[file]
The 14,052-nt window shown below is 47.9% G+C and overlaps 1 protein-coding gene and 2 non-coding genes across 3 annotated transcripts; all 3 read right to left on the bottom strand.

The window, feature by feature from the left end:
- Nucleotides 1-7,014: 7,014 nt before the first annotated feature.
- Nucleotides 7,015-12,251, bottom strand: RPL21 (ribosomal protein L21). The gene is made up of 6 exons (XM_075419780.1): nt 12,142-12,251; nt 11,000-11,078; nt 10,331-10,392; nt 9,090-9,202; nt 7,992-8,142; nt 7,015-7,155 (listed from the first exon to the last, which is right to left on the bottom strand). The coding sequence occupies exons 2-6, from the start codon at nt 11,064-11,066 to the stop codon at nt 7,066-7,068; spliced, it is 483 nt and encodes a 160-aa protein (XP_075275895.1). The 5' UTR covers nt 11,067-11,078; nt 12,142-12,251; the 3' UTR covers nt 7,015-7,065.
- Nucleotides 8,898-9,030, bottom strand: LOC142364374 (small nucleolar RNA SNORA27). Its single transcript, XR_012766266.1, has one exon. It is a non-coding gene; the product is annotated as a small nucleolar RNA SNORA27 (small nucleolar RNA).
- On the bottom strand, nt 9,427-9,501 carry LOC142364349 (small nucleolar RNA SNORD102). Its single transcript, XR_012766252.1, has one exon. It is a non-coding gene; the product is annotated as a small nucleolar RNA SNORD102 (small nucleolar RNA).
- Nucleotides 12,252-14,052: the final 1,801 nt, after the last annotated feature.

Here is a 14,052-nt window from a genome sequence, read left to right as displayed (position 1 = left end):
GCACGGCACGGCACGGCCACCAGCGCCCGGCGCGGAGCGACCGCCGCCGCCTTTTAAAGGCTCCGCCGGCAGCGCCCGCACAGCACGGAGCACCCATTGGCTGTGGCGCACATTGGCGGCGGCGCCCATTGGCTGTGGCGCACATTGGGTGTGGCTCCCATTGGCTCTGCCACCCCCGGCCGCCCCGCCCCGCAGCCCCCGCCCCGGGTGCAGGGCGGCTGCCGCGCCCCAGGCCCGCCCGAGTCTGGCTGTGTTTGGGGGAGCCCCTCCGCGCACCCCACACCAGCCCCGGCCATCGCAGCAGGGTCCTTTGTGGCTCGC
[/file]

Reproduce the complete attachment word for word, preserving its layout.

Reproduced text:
The 14,052-nt window shown below is 47.9% G+C and overlaps 1 protein-coding gene and 2 non-coding genes across 3 annotated transcripts; all 3 read right to left on the bottom strand.

The window, feature by feature from the left end:
- Nucleotides 1-7,014: 7,014 nt before the first annotated feature.
- Nucleotides 7,015-12,251, bottom strand: RPL21 (ribosomal protein L21). The gene is made up of 6 exons (XM_075419780.1): nt 12,142-12,251; nt 11,000-11,078; nt 10,331-10,392; nt 9,090-9,202; nt 7,992-8,142; nt 7,015-7,155 (listed from the first exon to the last, which is right to left on the bottom strand). The coding sequence occupies exons 2-6, from the start codon at nt 11,064-11,066 to the stop codon at nt 7,066-7,068; spliced, it is 483 nt and encodes a 160-aa protein (XP_075275895.1). The 5' UTR covers nt 11,067-11,078; nt 12,142-12,251; the 3' UTR covers nt 7,015-7,065.
- Nucleotides 8,898-9,030, bottom strand: LOC142364374 (small nucleolar RNA SNORA27). Its single transcript, XR_012766266.1, has one exon. It is a non-coding gene; the product is annotated as a small nucleolar RNA SNORA27 (small nucleolar RNA).
- On the bottom strand, nt 9,427-9,501 carry LOC142364349 (small nucleolar RNA SNORD102). Its single transcript, XR_012766252.1, has one exon. It is a non-coding gene; the product is annotated as a small nucleolar RNA SNORD102 (small nucleolar RNA).
- Nucleotides 12,252-14,052: the final 1,801 nt, after the last annotated feature.

Here is a 14,052-nt window from a genome sequence, read left to right as displayed (position 1 = left end):
GCACGGCACGGCACGGCCACCAGCGCCCGGCGCGGAGCGACCGCCGCCGCCTTTTAAAGGCTCCGCCGGCAGCGCCCGCACAGCACGGAGCACCCATTGGCTGTGGCGCACATTGGCGGCGGCGCCCATTGGCTGTGGCGCACATTGGGTGTGGCTCCCATTGGCTCTGCCACCCCCGGCCGCCCCGCCCCGCAGCCCCCGCCCCGGGTGCAGGGCGGCTGCCGCGCCCCAGGCCCGCCCGAGTCTGGCTGTGTTTGGGGGAGCCCCTCCGCGCACCCCACACCAGCCCCGGCCATCGCAGCAGGGTCCTTTGTGGCTCGC